Paulo Tabuada was born in Lisbon, Portugal, one year after the Carnation Revolution. He received his “Licenciatura” degree in Aerospace Engineering from Instituto Superior Tecnico, Lisbon, Portugal in 1998 and his Ph.D. degree in Electrical and Computer Engineering in 2002 from the Institute for Systems and Robotics, a private research institute associated with Instituto Superior Tecnico. Between January 2002 and July 2003 he was a postdoctoral researcher at the University of Pennsylvania. After spending three years at the University of Notre Dame, as an Assistant Professor, he joined the Electrical Engineering Department at the University of California, Los Angeles, where he established and directs the Cyber-Physical Systems Laboratory.
Paulo Tabuada’s contributions to cyber-physical systems have been recognized by multiple awards including the NSF CAREER award in 2005, the Donald P. Eckman award in 2009 and the George S. Axelby award in 2011. In 2009 he co-chaired the International Conference Hybrid Systems: Computation and Control (HSCC’09) and in 2012 he was program co-chair for the 3rd IFAC Workshop on Distributed Estimation and Control in Networked Systems (NecSys’12). He also served on the editorial board of the IEEE Embedded Systems Letters and the IEEE Transactions on Automatic Control. His latest book, on verification and control of hybrid systems, was published by Springer in 2009.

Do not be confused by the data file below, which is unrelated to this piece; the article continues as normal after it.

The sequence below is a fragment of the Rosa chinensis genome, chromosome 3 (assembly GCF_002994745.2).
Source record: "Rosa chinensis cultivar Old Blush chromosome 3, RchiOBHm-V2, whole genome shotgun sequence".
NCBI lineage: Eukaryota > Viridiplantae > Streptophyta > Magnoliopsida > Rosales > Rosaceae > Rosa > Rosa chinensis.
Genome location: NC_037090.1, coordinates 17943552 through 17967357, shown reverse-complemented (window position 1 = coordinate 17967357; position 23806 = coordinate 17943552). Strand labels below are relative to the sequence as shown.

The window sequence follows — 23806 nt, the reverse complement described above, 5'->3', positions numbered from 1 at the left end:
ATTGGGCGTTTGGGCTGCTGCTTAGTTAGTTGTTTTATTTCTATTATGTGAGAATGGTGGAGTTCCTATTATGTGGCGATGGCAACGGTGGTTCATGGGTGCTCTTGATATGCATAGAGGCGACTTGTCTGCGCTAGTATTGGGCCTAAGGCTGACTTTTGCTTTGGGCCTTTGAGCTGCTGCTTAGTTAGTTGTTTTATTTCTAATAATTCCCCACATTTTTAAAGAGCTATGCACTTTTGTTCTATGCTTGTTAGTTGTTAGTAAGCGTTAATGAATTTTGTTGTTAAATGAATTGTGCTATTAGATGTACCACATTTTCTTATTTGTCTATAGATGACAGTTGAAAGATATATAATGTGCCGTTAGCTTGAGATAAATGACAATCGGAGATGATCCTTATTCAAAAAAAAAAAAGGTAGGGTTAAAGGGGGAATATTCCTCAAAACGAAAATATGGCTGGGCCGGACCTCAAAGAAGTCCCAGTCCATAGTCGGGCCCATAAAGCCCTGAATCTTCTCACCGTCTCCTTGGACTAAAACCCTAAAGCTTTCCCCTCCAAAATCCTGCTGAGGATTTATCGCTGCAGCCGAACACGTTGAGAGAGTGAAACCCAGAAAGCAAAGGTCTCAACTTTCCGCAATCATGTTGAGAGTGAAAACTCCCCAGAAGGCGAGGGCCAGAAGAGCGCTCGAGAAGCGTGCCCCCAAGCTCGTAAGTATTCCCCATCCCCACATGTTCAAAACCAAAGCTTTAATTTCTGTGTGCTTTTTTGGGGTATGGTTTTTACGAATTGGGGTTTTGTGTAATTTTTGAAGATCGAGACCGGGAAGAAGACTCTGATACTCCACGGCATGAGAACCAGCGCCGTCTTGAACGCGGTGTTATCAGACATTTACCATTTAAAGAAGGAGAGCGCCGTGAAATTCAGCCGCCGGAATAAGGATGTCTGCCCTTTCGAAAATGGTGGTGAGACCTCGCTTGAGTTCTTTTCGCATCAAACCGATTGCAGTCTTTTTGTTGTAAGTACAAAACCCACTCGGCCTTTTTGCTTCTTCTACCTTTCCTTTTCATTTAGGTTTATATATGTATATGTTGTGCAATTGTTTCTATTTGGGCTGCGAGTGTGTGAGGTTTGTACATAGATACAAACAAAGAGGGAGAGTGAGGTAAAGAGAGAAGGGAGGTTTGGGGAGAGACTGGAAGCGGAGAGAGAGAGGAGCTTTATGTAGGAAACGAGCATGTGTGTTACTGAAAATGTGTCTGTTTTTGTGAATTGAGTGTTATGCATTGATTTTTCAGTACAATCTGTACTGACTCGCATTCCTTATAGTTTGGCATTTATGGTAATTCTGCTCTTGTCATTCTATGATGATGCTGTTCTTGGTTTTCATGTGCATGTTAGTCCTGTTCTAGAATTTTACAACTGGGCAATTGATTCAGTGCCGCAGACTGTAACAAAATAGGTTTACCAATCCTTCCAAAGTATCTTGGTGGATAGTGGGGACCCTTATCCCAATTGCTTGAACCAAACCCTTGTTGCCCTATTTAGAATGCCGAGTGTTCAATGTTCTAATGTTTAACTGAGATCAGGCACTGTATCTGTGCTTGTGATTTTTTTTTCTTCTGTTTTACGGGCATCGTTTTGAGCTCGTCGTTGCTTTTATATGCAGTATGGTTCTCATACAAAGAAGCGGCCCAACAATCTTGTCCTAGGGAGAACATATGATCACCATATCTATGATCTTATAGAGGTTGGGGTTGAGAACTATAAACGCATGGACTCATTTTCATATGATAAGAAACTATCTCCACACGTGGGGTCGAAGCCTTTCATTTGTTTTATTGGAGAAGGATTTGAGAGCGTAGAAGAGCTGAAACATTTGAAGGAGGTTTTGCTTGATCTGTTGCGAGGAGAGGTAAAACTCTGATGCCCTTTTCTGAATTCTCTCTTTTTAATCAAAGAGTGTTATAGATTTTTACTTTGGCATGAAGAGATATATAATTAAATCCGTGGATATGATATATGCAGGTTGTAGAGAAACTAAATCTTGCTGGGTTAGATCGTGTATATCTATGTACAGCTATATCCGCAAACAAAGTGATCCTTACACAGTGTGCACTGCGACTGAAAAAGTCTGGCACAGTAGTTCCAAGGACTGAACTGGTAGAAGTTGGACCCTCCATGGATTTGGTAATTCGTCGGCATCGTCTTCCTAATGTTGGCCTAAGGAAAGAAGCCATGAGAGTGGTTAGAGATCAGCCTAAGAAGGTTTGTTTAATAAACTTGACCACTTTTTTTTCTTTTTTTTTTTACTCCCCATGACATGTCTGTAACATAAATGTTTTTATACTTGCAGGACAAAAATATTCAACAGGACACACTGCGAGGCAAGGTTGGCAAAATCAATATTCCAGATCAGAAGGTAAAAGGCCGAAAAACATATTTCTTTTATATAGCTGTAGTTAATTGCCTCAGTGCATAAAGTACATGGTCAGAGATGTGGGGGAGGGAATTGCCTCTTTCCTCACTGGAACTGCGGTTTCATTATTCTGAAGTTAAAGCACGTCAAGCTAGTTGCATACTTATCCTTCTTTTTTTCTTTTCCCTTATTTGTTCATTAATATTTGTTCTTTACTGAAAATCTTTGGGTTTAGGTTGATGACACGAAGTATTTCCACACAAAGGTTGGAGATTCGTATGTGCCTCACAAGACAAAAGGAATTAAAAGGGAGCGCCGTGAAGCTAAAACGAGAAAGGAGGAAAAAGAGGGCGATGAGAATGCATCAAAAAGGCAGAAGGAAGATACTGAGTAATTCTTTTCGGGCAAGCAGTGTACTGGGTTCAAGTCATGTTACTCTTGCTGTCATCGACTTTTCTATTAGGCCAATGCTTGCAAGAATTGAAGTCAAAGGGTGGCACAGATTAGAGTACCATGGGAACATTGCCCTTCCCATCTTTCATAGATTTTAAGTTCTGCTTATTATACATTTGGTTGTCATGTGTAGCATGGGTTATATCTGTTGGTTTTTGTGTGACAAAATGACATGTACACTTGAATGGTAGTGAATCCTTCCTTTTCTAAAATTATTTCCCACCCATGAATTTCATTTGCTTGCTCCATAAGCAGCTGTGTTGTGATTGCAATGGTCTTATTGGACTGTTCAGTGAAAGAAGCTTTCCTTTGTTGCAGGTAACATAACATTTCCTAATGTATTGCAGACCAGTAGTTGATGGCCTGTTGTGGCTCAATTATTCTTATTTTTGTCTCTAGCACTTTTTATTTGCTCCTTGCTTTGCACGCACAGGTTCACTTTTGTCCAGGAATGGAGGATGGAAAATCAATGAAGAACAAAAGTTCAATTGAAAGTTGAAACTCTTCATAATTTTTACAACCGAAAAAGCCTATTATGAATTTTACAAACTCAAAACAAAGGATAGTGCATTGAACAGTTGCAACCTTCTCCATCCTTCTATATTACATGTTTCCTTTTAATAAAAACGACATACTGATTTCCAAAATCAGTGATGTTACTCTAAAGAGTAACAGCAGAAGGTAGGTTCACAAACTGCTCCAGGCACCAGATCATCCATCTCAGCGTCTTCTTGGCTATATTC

Luke Muehlhauser: In “Abstracting and Refining Robustness for Cyber-Physical Systems,” you and your co-author write that:
…we present a design methodology for robust cyber-physical systems (CPS) [which]… captures two intuitive aims of a robust design: bounded disturbances have bounded consequences and the effect of sporadic disturbances disappears as time progresses.
You use an “abstraction and refinement” procedure for this. How does an abstraction and refinement procedure work, in this context?
Paulo Tabuada: Cyber-physical systems are notoriously difficult to design and verify because of the complex interactions between the cyber and the physical components. Although control theorists have developed powerful techniques for designing and analyzing physical components, say described by differential equations, and computer scientists have developed powerful techniques for designing and analyzing cyber components, say described by finite-state models, these techniques are for the most part incompatible. The latter rely on discrete mathematics while the former rely on continuous mathematics. Our approach is based on replacing all the physical components by cyber abstractions so that all the remaining design and verification tasks can be done in the cyber world. The construction of these abstractions is based on rigorous numerical simulation combined with an analysis of the differential equation models to guarantee that the original physical components and its abstractions are equivalent up to a desired precision. Technically, “equivalent up to a desired precision” means approximately bisimilar and intuitively this means that both models generate the same set of behaviors up to a desired precision.
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